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I want to present a moderate volume of debug & logging messages (NSStrings) from deep within the model of my app to a panel in the UI, on the order of 2 or 3 lines every second. I anticipate needing this mostly during development, though I may leave the 'console' in for production. I am trying to keep to a clean MVC pattern since I don't know exactly how this app is going to turn out (it's a side project simulation engine, nothing commercial.)

I have implemented a method to write a log message to the view in my NSWindowController subclass by appending a line to an NSTextView. It works fine. However, I don't want my model - the source of the messages - to know anything about the WindowController, for obvious reasons. So:

  • The NSNotificationCenter API seems to fit the bill. Does it? My alternatives would be a chain of log mechanisms that pass the message up the chain (Model->Document->WindowController->View), which is messy, or having the WC act as a delegate for the model's log method (making the WC adopt a simple protocol.) Again, that seems a bit scrappy. KVO doesn't seem to be a good fit for this because it's not some model state property that's changing. Have I missed anything?

  • Should I expect significant performance hit by slamming NSNotificationCenter with multiple notifications each second?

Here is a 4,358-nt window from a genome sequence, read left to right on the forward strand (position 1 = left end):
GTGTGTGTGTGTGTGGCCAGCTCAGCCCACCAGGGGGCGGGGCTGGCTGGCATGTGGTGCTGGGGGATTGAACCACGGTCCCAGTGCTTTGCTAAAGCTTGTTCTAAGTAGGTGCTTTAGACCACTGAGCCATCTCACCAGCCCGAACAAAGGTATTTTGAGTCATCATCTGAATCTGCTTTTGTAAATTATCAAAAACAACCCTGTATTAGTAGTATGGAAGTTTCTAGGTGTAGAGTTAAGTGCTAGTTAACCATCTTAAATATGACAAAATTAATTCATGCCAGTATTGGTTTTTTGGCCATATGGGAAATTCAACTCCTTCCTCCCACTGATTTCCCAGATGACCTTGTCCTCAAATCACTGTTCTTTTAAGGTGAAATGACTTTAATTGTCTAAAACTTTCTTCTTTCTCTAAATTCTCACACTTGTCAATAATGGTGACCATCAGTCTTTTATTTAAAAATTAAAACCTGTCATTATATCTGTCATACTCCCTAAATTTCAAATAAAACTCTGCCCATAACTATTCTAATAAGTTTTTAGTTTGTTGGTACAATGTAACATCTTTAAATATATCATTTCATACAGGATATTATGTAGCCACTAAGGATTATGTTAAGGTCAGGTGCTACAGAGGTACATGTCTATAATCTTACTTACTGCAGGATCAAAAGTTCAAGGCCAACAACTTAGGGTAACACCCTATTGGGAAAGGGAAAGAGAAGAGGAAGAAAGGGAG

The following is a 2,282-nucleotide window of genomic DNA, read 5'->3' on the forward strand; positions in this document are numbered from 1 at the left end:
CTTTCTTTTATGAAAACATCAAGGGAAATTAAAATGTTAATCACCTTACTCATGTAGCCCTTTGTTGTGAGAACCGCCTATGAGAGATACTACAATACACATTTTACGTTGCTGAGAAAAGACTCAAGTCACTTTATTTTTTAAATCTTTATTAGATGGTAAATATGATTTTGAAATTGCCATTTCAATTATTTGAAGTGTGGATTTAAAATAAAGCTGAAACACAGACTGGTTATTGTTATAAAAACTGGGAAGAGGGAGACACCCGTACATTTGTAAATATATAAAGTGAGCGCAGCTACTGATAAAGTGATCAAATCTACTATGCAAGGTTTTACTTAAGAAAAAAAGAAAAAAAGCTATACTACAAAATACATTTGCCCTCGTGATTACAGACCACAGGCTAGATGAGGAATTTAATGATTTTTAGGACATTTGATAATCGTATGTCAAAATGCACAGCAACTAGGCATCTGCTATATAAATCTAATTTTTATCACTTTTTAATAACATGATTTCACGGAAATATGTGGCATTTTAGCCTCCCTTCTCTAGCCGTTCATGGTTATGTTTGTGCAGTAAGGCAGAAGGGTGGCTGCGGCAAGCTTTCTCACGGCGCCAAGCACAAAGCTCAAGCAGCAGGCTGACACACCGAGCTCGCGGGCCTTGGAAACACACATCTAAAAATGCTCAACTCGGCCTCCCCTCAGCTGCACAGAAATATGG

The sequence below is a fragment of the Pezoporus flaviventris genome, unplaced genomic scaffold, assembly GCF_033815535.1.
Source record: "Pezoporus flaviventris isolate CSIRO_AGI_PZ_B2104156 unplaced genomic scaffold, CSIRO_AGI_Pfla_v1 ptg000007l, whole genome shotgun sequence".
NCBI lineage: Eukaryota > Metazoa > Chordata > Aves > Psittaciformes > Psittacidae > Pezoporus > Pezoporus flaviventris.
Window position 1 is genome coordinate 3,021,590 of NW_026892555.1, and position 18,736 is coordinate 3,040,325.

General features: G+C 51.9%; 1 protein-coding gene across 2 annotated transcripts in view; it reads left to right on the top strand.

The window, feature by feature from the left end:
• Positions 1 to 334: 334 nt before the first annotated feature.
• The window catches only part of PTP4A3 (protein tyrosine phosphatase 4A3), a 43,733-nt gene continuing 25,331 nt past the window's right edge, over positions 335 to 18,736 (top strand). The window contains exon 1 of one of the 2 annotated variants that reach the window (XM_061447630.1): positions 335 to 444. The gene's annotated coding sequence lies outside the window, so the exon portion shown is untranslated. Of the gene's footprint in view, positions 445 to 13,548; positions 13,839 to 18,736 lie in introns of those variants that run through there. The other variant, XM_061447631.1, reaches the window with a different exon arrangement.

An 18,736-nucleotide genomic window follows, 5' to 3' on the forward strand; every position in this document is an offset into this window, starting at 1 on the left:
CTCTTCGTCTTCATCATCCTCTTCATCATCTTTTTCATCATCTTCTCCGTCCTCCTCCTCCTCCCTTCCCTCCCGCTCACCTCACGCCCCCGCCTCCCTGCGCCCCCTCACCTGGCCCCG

Edit: I should say, it does work, but is it right?


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NSLog affects performance. Don't plan to log every several seconds. Only log as needed. –  Moshe Jul 30 '12 at 17:41
Hi @Moshe this isn't about NSLog though, but thanks. –  Tim Kemp Jul 30 '12 at 17:53
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two or three notifications per second is not a performance hit at all. If you feel using NSNotificationCenter, use it. For a logging mechanism, it may be unnecessary, however - doesn't a simple call to NSLog suffice?

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Good to know. I specifically want the information in the UI; nothing to do with NSLog. –  Tim Kemp Jul 30 '12 at 17:54
Well, updating the UI continuously is a bit more scary... but of course in this case it's encouraged not to link any core view controllers to the auxiliary logging mechanism anyway. –  user529758 Jul 30 '12 at 17:56
Yup. NSNotifications seems to be the most loosely-coupled way of doing this. It works anyway. Thanks –  Tim Kemp Jul 30 '12 at 18:20
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